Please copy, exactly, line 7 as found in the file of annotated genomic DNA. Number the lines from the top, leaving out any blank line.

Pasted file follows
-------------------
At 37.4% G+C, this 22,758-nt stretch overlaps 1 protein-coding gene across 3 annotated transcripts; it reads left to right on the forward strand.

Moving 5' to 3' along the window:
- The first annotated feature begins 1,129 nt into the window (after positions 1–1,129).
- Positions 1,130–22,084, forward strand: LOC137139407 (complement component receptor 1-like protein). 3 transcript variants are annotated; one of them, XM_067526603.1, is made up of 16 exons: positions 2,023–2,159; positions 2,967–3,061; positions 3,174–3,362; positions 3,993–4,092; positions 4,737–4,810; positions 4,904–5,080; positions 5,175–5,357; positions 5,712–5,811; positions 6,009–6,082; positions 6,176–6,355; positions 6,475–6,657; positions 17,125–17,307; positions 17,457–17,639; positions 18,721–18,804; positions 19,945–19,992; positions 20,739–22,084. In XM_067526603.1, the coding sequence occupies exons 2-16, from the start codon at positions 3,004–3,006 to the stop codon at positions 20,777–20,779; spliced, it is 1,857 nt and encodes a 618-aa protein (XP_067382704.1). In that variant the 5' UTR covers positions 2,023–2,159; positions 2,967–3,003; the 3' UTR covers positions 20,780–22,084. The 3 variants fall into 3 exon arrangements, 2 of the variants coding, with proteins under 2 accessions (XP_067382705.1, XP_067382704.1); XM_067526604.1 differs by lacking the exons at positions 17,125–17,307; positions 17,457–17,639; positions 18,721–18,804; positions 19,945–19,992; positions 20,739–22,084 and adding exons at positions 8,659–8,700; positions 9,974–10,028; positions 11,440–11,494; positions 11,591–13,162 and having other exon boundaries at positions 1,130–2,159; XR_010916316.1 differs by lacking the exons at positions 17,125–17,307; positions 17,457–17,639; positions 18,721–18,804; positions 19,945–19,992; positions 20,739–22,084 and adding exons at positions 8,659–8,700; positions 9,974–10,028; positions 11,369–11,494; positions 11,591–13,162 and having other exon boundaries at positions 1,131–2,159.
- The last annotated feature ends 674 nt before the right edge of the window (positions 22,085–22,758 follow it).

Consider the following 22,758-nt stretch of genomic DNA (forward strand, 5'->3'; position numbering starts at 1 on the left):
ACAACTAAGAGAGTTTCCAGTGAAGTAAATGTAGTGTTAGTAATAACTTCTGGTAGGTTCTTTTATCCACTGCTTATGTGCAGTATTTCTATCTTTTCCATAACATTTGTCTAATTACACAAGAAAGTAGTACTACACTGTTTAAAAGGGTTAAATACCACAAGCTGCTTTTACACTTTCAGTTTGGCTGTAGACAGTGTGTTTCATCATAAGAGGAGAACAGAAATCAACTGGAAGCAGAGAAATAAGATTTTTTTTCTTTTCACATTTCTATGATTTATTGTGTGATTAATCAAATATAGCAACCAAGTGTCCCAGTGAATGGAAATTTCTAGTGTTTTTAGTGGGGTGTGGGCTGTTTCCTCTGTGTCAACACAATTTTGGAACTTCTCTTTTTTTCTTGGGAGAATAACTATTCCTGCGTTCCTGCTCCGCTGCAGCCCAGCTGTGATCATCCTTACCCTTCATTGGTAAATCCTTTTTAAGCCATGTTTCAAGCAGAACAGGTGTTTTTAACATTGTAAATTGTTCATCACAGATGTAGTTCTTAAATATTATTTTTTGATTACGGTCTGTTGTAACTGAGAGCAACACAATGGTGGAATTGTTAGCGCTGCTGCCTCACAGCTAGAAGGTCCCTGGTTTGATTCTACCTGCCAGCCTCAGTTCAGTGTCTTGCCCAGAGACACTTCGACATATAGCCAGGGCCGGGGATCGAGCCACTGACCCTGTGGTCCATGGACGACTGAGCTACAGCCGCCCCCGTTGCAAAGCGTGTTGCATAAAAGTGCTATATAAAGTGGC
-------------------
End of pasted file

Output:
ACAACTAAGAGAGTTTCCAGTGAAGTAAATGTAGTGTTAGTAATAACTTCTGGTAGGTTCTTTTATCCACTGCTTATGTGCAGTATTTCTATCTTTTCCATAACATTTGTCTAATTACACAAGAAAGTAGTACTACACTGTTTAAAAGGGTTAAATACCACAAGCTGCTTTTACACTTTCAGTTTGGCTGTAGACAGTGTGTTTCATCATAAGAGGAGAACAGAAATCAACTGGAAGCAGAGAAATAAGATTTTTTTTCTTTTCACATTTCTATGATTTATTGTGTGATTAATCAAATATAGCAACCAAGTGTCCCAGTGAATGGAAATTTCTAGTGTTTTTAGTGGGGTGTGGGCTGTTTCCTCTGTGTCAACACAATTTTGGAACTTCTCTTTTTTTCTTGGGAGAATAACTATTCCTGCGTTCCTGCTCCGCTGCAGCCCAGCTGTGATCATCCTTACCCTTCATTGGTAAATCCTTTTTAAGCCATGTTTCAAGCAGAACAGGTGTTTTTAACATTGTAAATTGTTCATCACAGATGTAGTTCTTAAATATTATTTTTTGATTACGGTCTGTTGTAACTGAGAGCAACACAATGGTGGAATTGTTAGCGCTGCTGCCTCACAGCTAGAAGGTCCCTGGTTTGATTCTACCTGCCAGCCTCAGTTCAGTGTCTTGCCCAGAGACACTTCGACATATAGCCAGGGCCGGGGATCGAGCCACTGACCCTGTGGTCCATGGACGACTGAGCTACAGCCGCCCCCGTTGCAAAGCGTGTTGCATAAAAGTGCTATATAAAGTGGC